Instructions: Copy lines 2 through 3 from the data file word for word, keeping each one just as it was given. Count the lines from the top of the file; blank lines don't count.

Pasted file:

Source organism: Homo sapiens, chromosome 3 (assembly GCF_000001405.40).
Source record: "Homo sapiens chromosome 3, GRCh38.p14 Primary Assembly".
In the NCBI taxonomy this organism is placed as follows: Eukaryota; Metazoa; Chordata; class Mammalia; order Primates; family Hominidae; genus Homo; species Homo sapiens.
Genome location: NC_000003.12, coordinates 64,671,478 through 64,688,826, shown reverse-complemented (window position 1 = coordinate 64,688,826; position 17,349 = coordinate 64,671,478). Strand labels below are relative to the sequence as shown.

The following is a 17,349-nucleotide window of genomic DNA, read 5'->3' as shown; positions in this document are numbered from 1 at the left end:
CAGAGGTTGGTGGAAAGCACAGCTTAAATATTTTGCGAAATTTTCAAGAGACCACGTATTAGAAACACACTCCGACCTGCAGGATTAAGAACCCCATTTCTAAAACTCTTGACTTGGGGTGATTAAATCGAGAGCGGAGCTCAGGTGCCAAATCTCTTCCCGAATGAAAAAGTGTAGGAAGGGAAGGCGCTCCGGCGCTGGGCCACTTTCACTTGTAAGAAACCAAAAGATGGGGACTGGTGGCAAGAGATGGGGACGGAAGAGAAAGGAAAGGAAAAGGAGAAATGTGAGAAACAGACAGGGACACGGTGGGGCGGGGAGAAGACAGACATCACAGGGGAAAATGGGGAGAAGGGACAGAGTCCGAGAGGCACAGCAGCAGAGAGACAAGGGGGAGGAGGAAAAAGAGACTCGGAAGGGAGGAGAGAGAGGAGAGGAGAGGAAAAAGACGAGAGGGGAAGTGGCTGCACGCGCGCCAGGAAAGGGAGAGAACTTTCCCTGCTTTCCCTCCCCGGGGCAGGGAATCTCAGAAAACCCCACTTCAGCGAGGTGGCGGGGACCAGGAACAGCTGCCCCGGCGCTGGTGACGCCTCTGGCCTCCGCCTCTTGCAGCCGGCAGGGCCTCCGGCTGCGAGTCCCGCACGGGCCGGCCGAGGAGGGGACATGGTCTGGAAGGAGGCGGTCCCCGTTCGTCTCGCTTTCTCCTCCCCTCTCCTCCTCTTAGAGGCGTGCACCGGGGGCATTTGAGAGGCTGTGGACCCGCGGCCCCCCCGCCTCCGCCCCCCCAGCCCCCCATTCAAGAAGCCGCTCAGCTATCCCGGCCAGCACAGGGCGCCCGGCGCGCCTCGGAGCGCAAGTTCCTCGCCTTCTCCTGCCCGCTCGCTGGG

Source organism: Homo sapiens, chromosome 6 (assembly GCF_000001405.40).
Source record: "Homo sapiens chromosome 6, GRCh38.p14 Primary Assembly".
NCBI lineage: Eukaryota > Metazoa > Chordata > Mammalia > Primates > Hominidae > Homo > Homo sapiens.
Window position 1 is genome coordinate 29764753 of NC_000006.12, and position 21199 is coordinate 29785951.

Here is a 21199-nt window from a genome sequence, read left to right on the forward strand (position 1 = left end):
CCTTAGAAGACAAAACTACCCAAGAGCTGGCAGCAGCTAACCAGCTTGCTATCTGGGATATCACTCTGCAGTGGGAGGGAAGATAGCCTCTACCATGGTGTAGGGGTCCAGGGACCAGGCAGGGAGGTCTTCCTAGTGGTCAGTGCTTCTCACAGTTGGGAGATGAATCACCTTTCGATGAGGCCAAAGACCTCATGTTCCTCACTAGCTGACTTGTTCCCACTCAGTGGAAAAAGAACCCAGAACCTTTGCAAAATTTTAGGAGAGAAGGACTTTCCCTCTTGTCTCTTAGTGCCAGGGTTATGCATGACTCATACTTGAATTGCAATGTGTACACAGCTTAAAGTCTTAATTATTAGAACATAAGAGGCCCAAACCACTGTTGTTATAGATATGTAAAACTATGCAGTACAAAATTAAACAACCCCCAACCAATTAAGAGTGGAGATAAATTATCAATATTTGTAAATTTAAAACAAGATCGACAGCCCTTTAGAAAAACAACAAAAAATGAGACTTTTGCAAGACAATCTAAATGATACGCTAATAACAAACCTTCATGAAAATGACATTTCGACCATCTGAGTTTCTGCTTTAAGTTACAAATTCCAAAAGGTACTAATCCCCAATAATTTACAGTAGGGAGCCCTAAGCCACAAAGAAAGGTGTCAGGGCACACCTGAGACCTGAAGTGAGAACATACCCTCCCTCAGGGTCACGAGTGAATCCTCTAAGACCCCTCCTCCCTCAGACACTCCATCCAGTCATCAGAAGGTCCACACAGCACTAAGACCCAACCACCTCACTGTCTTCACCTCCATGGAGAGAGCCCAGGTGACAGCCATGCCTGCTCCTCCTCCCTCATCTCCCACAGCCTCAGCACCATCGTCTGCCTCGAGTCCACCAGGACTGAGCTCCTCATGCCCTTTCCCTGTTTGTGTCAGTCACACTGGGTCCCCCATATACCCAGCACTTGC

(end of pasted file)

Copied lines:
Source record: "Homo sapiens chromosome 3, GRCh38.p14 Primary Assembly".
In the NCBI taxonomy this organism is placed as follows: Eukaryota; Metazoa; Chordata; class Mammalia; order Primates; family Hominidae; genus Homo; species Homo sapiens.